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Primary care faecal calprotectin testing in children with suspected inflammatory bowel disease: a diagnostic accuracy study
  1. Gareth J Walker1,2,
  2. Neil Chanchlani2,3,
  3. Amanda Thomas1,2,
  4. Simeng Lin1,2,
  5. Lucy Moore4,
  6. Neel M Heerasing1,2,
  7. Peter Hendy1,2,
  8. Mohamed Abdelrahim1,
  9. Sean Mole1,
  10. Mandy H Perry5,
  11. Timothy J Mcdonald4,5,
  12. Claire M Bewshea2,
  13. James W Hart3,
  14. Richard K Russell6,
  15. Tariq Ahmad1,2,
  16. James R Goodhand1,2,
  17. Nicholas A Kennedy1,2
  1. 1 Gastroenterology, Royal Devon and Exeter Hospital, Exeter, UK
  2. 2 Exeter IBD Pharmacogenetics, University of Exeter Medical School, Exeter, UK
  3. 3 Paediatrics, Royal Devon and Exeter Hospital, Exeter, UK
  4. 4 The College of Medicine & Health, University of Exeter, Exeter, UK
  5. 5 Biochemistry, Royal Devon and Exeter Hospital, Exeter, UK
  6. 6 Paediatric Gastroenterology, The Hospital For Sick Children, Edinburgh, UK
  1. Correspondence to Dr Nicholas A Kennedy, Gastroenterology, Exeter IBD Pharmacogenetics, Exeter, UK; nick.kennedy1{at}


Objective To determine the diagnostic accuracy of calprotectin to diagnose inflammatory bowel disease (IBD) in children in whom general practitioners (GPs) suspected IBD.

Design Prospective observational cohort study of a new calprotectin-based primary care referral pathway.

Setting 48 GP practices and gastroenterology secondary care services at the Royal Devon and Exeter NHS Foundation Trust in the South-West of England, UK.

Patients 195 children aged between 4 and 18 years referred on the pathway between January 2014 and August 2017 for investigation of gastrointestinal symptoms were included.

Interventions Primary-care-driven faecal calprotectin testing. Primary and secondary care records over 12 months from the point of calprotectin testing were used as the reference standard.

Main outcome measures Diagnostic accuracy of calprotectin testing to detect IBD.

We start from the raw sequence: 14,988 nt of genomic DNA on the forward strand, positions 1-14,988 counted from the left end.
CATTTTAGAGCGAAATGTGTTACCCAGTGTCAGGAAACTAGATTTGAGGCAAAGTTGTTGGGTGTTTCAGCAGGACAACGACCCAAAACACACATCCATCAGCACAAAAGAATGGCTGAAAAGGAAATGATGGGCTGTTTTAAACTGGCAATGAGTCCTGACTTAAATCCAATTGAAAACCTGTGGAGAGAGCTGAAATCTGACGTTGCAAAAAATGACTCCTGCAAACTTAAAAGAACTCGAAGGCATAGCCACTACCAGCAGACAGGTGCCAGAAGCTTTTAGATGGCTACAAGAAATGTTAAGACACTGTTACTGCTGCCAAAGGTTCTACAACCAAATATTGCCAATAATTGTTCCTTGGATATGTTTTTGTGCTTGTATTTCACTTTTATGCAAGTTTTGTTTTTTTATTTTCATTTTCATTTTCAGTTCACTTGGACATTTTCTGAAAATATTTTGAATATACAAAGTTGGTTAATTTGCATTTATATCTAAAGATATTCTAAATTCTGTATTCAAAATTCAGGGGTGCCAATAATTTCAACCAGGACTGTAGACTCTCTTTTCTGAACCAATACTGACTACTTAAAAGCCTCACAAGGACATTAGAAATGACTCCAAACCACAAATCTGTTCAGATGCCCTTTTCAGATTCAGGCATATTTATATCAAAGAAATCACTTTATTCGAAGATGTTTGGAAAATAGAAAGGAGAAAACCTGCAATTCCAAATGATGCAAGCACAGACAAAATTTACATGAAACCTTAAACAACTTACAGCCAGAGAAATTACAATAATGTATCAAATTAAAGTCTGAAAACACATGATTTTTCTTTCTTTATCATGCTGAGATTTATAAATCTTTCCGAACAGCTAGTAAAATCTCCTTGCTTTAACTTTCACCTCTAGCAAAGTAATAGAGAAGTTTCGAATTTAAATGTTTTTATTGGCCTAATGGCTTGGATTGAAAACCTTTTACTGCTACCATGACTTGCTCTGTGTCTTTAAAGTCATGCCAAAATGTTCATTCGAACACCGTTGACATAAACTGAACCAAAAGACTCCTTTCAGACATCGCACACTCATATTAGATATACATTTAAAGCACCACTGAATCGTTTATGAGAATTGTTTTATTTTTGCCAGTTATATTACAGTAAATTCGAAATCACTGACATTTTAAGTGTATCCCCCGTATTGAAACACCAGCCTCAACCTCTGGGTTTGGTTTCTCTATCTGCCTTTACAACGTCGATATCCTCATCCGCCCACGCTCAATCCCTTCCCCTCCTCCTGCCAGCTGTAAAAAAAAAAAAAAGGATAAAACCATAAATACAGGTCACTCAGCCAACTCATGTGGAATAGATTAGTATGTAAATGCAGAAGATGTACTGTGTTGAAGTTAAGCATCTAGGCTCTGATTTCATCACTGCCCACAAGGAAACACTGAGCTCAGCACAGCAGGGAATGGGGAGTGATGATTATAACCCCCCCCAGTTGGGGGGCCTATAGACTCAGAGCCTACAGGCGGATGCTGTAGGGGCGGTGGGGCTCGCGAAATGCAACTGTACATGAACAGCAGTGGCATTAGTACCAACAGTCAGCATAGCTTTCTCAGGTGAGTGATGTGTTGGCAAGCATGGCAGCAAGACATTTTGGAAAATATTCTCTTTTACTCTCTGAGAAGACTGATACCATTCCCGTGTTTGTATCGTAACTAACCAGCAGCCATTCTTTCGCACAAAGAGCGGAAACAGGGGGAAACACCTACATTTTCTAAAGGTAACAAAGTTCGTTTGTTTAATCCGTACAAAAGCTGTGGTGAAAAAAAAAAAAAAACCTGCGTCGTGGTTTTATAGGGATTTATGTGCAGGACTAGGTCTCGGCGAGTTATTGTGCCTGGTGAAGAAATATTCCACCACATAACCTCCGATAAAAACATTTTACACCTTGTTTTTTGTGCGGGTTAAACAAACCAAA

Results 7% (13/195) tested patients were diagnosed with IBD. Using our prespecified cut-off of 100 µg/g, calprotectin had a diagnostic accuracy of 91% (95% CI 86% to 95%) with a sensitivity for distinguishing IBD from non-IBD of 100% (95% CI 75% to 100%), a specificity of 91% (95% CI 85% to 94%), a positive predictive value of 43% (95% CI 25% to 63%) and a negative predictive value of 100% (95% CI 98% to 100%). Calprotectin testing had no effect on the time to diagnosis, but a negative test contributed to saved referrals and was associated with fewer diagnostic tests in secondary care.

Conclusions Calprotectin testing of children with suspected IBD in primary care accurately distinguishes IBD from a functional gut disorder, reduces secondary care referrals and associated diagnostic healthcare utilisation.

  • gastroenterology
  • primary care
  • IBD
  • calprotectin
  • diagnostic tests

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What is already known on this topic?

  • Distinguishing paediatric inflammatory bowel disease (IBD) from non-IBD in patients presenting to their general practitioner (GP) for the first time with lower gastrointestinal symptoms can be difficult.

  • Currently, GPs use a combination of ‘red-flag’ symptoms such as rectal bleeding, as well as blood biomarkers, including C reactive protein (CRP), to guide onward specialist referral.

  • Faecal calprotectin is routinely used in the secondary care setting to rule out IBD, but there is a paucity of UK data exploring its real-world use in paediatric primary care referral pathways.

What this study adds?

  • In this real-world application in children in primary care, we have shown that a calprotectin ≥100 µg/g discriminates accurately IBD from non-IBD and outperforms ‘red-flag’ symptoms and/or CRP.

  • Calprotectin testing did not influence the time to diagnosis of IBD, but a negative test may have contributed to a reduction in outpatient referrals and secondary care investigations.


Most children who present to their general practitioner (GP) with gastrointestinal symptoms are diagnosed with a self-limiting infection or functional gut disorder that can be managed in primary care;1–3 a minority, however, will have inflammatory bowel disease (IBD).

Because of the practical constraints of venepuncture, in particular in young children, primary care physicians often rely on presenting symptoms alone to formulate a differential diagnosis. The presence of ‘red-flag’ symptoms including weight loss, rectal bleeding and a family history of IBD should prompt secondary care referral; however, these symptoms are common and have poor discriminative power.4–6 Where C reactive protein (CRP) is available, its diagnostic accuracy for IBD is limited by moderate sensitivity, particularly for diagnosing terminal ileal Crohn’s disease and left-sided ulcerative colitis.7 8